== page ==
For individuals in Alabama who are unable to keep up on car loan payments, bankruptcy may be an option. Once a person files bankruptcy an "automatic stay" will go into effect stopping all collection efforts, including vehicle repossession. Although those efforts may start up again, causing an individual to lose their vehicle, it gives consumers the time to make decisions that are best for them.
A bill that was recently introduced in the state House aims to permit balloon loans for purchasing a vehicle. The representative who sponsored the measure said that he did so in order to "bring people to the table" to discuss the pros and cons. He was inspired to support the bill after hearing complaints from a former automobile dealer who complained that consumers' tight credit prevented them from obtaining car loans.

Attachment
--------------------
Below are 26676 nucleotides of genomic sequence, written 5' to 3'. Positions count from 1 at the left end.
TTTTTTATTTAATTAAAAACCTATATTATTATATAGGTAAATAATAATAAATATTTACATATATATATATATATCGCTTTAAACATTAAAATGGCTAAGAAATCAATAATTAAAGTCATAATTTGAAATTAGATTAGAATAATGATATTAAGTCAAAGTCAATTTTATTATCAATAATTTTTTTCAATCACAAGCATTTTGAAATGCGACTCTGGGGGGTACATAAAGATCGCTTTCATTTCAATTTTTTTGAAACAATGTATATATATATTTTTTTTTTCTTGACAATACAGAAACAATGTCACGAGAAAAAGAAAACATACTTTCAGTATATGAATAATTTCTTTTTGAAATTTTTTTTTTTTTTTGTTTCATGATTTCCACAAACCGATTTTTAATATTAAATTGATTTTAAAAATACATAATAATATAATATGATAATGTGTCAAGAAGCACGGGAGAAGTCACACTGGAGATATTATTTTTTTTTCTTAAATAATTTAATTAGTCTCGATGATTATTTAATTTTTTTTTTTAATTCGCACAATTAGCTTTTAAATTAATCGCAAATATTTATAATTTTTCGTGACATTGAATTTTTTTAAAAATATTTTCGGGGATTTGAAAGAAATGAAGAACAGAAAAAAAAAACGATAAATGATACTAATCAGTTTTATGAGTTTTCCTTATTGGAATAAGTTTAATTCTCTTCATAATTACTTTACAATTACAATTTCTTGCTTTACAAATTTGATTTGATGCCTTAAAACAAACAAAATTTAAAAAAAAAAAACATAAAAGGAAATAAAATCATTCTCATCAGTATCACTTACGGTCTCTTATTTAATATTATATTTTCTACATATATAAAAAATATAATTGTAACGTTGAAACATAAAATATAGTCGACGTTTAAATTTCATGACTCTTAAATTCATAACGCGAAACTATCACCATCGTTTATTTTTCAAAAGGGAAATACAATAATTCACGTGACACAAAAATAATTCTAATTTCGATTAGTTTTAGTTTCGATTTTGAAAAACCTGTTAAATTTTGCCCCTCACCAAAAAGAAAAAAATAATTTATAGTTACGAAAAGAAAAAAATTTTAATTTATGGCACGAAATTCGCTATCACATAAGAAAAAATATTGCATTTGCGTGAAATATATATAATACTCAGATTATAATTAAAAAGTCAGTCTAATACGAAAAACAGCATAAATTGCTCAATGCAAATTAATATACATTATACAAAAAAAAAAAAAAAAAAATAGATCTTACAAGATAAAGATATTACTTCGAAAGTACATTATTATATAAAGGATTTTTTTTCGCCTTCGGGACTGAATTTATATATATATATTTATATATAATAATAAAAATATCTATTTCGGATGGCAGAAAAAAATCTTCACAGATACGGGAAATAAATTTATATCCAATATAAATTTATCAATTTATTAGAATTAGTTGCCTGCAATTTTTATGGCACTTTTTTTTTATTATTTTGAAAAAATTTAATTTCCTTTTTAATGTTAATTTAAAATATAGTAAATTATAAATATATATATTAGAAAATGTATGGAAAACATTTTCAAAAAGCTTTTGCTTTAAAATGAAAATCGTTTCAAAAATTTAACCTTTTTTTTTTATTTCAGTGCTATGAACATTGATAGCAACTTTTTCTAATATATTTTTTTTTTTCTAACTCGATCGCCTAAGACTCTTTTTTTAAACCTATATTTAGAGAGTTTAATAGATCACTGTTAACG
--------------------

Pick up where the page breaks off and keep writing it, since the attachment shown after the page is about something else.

Advocacy groups are upset about the bill saying it will encourage consumers to take out loans they aren't able to afford. The director of consumer and housing affairs at the N.C. Justice Center said it involves, "the same kinds of tactics that contributed to the financial crisis in the housing market."
The senior counsel for government affairs at the Center for Responsible Lending in Durham explained that a consumer who paid a little more than $26,000 for a car today could take out a five-year loan at eight percent interest and pay $528 monthly payments. With the proposed House bill, the same consumer could get a five-year plan with payments of only $400 a month. Yet, at the end they would be left with a $10,000 balloon payment.
If the sponsor of the bill wanted to bring people to the table he certainly did. Advocacy groups, auto dealership executives, and consumer and housing affairs officials have all weighed in. So far, it doesn't appear that the proposed bill permitting balloon loans will float very far.
Source: Loan Safe, "House Bill Would Permit Balloon Car Loans," Alex Ferreras, June 1, 2012